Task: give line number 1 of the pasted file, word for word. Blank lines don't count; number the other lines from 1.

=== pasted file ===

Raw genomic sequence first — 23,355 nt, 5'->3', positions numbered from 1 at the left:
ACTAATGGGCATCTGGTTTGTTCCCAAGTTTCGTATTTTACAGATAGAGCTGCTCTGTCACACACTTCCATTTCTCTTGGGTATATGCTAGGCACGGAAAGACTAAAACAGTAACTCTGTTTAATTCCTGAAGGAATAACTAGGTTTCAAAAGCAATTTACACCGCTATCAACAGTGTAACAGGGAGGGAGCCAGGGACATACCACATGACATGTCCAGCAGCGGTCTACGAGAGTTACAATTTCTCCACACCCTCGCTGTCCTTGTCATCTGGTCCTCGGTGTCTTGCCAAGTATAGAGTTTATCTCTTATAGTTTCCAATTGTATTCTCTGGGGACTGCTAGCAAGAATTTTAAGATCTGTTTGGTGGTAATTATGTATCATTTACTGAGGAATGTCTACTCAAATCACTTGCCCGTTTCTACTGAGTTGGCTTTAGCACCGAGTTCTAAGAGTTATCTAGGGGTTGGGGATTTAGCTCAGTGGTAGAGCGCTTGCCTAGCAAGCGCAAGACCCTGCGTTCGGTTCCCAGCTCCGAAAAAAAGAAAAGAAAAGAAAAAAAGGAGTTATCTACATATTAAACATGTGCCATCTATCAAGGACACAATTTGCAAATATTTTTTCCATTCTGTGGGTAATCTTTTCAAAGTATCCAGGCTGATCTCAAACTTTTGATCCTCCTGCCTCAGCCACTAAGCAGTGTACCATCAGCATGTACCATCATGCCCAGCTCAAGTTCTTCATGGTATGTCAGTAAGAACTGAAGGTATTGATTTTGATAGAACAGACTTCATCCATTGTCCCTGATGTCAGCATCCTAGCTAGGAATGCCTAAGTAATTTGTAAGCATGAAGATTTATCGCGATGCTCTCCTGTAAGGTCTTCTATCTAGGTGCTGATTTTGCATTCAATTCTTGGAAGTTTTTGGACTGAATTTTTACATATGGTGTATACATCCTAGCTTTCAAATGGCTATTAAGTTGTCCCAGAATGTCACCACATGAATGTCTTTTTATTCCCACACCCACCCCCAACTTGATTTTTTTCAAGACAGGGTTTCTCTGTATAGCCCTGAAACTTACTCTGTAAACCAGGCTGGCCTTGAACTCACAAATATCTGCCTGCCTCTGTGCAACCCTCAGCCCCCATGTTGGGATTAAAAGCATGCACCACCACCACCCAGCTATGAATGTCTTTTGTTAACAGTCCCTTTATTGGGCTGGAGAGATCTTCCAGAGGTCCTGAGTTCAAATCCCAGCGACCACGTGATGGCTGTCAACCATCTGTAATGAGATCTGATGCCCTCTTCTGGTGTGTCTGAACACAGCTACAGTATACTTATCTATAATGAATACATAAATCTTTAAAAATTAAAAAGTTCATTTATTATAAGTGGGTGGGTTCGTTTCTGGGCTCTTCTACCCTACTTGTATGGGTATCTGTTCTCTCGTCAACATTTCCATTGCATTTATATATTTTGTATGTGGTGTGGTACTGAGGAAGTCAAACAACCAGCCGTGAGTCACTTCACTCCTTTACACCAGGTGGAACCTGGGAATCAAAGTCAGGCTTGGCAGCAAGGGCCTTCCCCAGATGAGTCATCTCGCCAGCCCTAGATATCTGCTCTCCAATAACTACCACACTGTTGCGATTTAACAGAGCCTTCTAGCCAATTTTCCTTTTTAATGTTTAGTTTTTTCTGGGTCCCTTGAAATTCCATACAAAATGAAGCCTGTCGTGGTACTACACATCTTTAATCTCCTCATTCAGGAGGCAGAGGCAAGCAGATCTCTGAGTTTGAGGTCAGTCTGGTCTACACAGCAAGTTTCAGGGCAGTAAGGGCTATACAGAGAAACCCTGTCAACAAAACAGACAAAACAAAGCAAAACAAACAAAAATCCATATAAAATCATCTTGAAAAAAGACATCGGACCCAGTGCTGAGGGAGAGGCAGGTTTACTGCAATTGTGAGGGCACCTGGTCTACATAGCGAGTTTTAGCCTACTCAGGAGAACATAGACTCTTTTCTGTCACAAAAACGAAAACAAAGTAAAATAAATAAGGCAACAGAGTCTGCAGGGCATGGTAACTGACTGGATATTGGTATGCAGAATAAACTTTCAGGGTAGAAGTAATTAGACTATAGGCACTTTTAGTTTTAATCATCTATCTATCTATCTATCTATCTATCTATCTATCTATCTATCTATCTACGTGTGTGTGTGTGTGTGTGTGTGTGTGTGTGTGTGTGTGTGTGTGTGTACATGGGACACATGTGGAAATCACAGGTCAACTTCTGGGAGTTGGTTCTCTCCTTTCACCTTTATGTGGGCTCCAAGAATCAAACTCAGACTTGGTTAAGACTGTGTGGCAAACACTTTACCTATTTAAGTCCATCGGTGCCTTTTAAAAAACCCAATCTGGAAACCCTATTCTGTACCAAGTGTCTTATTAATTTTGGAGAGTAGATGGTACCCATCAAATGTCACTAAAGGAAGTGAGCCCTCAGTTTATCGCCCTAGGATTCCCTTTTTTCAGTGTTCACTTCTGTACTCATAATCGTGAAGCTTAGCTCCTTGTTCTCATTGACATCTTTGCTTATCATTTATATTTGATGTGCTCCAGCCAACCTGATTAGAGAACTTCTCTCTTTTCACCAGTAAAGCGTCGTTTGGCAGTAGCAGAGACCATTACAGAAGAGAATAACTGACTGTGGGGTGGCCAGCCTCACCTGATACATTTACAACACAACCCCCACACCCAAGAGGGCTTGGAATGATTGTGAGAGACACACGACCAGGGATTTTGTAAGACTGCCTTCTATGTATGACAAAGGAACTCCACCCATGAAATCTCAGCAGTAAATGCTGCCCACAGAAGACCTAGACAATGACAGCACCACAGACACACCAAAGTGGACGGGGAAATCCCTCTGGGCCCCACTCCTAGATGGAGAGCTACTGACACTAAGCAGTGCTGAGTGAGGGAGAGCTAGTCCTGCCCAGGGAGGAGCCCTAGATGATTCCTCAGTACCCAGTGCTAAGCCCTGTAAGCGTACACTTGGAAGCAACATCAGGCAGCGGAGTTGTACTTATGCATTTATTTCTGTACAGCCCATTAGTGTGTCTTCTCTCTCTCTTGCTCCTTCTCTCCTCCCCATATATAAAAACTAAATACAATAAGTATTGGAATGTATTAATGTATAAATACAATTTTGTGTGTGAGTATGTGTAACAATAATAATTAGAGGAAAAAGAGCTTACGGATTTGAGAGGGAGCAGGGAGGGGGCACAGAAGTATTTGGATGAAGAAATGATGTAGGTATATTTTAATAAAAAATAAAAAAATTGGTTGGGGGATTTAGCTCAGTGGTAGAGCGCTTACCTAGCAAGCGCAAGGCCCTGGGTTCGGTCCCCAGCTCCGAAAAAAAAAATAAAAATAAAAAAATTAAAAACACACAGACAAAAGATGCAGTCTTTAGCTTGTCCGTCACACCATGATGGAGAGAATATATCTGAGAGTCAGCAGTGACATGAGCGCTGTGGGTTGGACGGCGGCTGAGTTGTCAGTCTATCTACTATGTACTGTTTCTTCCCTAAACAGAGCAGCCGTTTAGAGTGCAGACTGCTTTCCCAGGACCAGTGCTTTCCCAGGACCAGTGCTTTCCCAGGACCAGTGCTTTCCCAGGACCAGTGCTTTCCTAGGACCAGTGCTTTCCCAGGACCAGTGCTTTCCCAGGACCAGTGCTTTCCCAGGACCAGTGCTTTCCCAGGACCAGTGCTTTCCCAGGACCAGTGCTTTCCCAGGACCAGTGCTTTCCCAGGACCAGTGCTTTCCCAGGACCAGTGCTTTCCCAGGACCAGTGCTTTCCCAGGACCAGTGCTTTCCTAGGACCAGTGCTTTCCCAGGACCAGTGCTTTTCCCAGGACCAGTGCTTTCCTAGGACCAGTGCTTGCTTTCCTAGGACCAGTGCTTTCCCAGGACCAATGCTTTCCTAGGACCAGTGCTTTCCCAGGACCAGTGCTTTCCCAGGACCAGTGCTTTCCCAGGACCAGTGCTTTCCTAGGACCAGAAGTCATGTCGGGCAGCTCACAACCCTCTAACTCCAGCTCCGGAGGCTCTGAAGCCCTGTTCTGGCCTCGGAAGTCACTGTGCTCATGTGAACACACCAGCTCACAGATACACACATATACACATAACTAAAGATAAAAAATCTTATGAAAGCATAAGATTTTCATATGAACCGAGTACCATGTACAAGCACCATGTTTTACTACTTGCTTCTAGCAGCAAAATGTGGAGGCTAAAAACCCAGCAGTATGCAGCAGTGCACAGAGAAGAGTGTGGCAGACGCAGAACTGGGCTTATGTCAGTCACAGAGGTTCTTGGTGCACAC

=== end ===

Raw genomic sequence first — 23,355 nt, 5'->3', positions numbered from 1 at the left: